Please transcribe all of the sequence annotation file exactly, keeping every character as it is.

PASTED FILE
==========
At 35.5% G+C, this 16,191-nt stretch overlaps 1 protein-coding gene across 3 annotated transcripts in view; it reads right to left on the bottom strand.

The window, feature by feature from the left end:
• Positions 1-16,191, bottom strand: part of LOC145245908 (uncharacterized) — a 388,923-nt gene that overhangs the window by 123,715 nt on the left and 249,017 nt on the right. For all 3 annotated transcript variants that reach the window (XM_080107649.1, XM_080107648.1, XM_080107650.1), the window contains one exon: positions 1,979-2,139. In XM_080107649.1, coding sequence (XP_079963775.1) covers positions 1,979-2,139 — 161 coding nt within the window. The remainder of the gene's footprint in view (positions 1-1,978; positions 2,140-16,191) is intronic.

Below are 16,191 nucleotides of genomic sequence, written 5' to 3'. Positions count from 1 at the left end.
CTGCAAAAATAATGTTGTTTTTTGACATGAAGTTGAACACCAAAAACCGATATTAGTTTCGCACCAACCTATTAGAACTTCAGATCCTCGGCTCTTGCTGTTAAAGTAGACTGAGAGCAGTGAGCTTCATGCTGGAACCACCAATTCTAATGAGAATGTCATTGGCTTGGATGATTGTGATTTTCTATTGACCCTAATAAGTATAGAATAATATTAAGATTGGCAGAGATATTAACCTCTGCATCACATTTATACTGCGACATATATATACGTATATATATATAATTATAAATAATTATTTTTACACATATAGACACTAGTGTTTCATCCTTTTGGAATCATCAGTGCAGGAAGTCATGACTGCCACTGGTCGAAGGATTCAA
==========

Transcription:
At 35.5% G+C, this 16,191-nt stretch overlaps 1 protein-coding gene across 3 annotated transcripts in view; it reads right to left on the bottom strand.

The window, feature by feature from the left end:
• Positions 1-16,191, bottom strand: part of LOC145245908 (uncharacterized) — a 388,923-nt gene that overhangs the window by 123,715 nt on the left and 249,017 nt on the right. For all 3 annotated transcript variants that reach the window (XM_080107649.1, XM_080107648.1, XM_080107650.1), the window contains one exon: positions 1,979-2,139. In XM_080107649.1, coding sequence (XP_079963775.1) covers positions 1,979-2,139 — 161 coding nt within the window. The remainder of the gene's footprint in view (positions 1-1,978; positions 2,140-16,191) is intronic.

Below are 16,191 nucleotides of genomic sequence, written 5' to 3'. Positions count from 1 at the left end.
CTGCAAAAATAATGTTGTTTTTTGACATGAAGTTGAACACCAAAAACCGATATTAGTTTCGCACCAACCTATTAGAACTTCAGATCCTCGGCTCTTGCTGTTAAAGTAGACTGAGAGCAGTGAGCTTCATGCTGGAACCACCAATTCTAATGAGAATGTCATTGGCTTGGATGATTGTGATTTTCTATTGACCCTAATAAGTATAGAATAATATTAAGATTGGCAGAGATATTAACCTCTGCATCACATTTATACTGCGACATATATATACGTATATATATATAATTATAAATAATTATTTTTACACATATAGACACTAGTGTTTCATCCTTTTGGAATCATCAGTGCAGGAAGTCATGACTGCCACTGGTCGAAGGATTCAA